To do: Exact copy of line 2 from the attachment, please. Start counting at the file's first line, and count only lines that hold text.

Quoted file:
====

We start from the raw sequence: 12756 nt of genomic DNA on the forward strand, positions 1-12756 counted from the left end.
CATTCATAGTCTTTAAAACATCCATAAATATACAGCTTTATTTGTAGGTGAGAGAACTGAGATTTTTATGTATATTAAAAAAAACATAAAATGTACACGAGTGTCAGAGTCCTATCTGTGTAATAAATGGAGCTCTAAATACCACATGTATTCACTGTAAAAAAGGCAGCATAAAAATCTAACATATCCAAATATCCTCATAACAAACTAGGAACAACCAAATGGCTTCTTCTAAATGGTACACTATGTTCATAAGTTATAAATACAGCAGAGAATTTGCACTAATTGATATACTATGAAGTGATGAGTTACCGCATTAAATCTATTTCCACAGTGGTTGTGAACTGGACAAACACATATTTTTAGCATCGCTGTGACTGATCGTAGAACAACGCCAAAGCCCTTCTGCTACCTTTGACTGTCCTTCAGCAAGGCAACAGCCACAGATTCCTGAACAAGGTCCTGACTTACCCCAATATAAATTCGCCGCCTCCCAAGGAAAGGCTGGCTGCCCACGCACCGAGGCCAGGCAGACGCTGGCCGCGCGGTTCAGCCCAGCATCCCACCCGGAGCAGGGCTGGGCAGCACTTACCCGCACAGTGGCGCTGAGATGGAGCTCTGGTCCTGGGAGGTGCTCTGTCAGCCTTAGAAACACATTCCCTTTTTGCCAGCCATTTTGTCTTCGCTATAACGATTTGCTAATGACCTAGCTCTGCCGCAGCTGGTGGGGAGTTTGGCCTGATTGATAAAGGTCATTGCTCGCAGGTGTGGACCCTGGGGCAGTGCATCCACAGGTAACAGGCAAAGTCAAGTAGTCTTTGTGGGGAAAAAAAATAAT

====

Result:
CATTCATAGTCTTTAAAACATCCATAAATATACAGCTTTATTTGTAGGTGAGAGAACTGAGATTTTTATGTATATTAAAAAAAACATAAAATGTACACGAGTGTCAGAGTCCTATCTGTGTAATAAATGGAGCTCTAAATACCACATGTATTCACTGTAAAAAAGGCAGCATAAAAATCTAACATATCCAAATATCCTCATAACAAACTAGGAACAACCAAATGGCTTCTTCTAAATGGTACACTATGTTCATAAGTTATAAATACAGCAGAGAATTTGCACTAATTGATATACTATGAAGTGATGAGTTACCGCATTAAATCTATTTCCACAGTGGTTGTGAACTGGACAAACACATATTTTTAGCATCGCTGTGACTGATCGTAGAACAACGCCAAAGCCCTTCTGCTACCTTTGACTGTCCTTCAGCAAGGCAACAGCCACAGATTCCTGAACAAGGTCCTGACTTACCCCAATATAAATTCGCCGCCTCCCAAGGAAAGGCTGGCTGCCCACGCACCGAGGCCAGGCAGACGCTGGCCGCGCGGTTCAGCCCAGCATCCCACCCGGAGCAGGGCTGGGCAGCACTTACCCGCACAGTGGCGCTGAGATGGAGCTCTGGTCCTGGGAGGTGCTCTGTCAGCCTTAGAAACACATTCCCTTTTTGCCAGCCATTTTGTCTTCGCTATAACGATTTGCTAATGACCTAGCTCTGCCGCAGCTGGTGGGGAGTTTGGCCTGATTGATAAAGGTCATTGCTCGCAGGTGTGGACCCTGGGGCAGTGCATCCACAGGTAACAGGCAAAGTCAAGTAGTCTTTGTGGGGAAAAAAAATAAT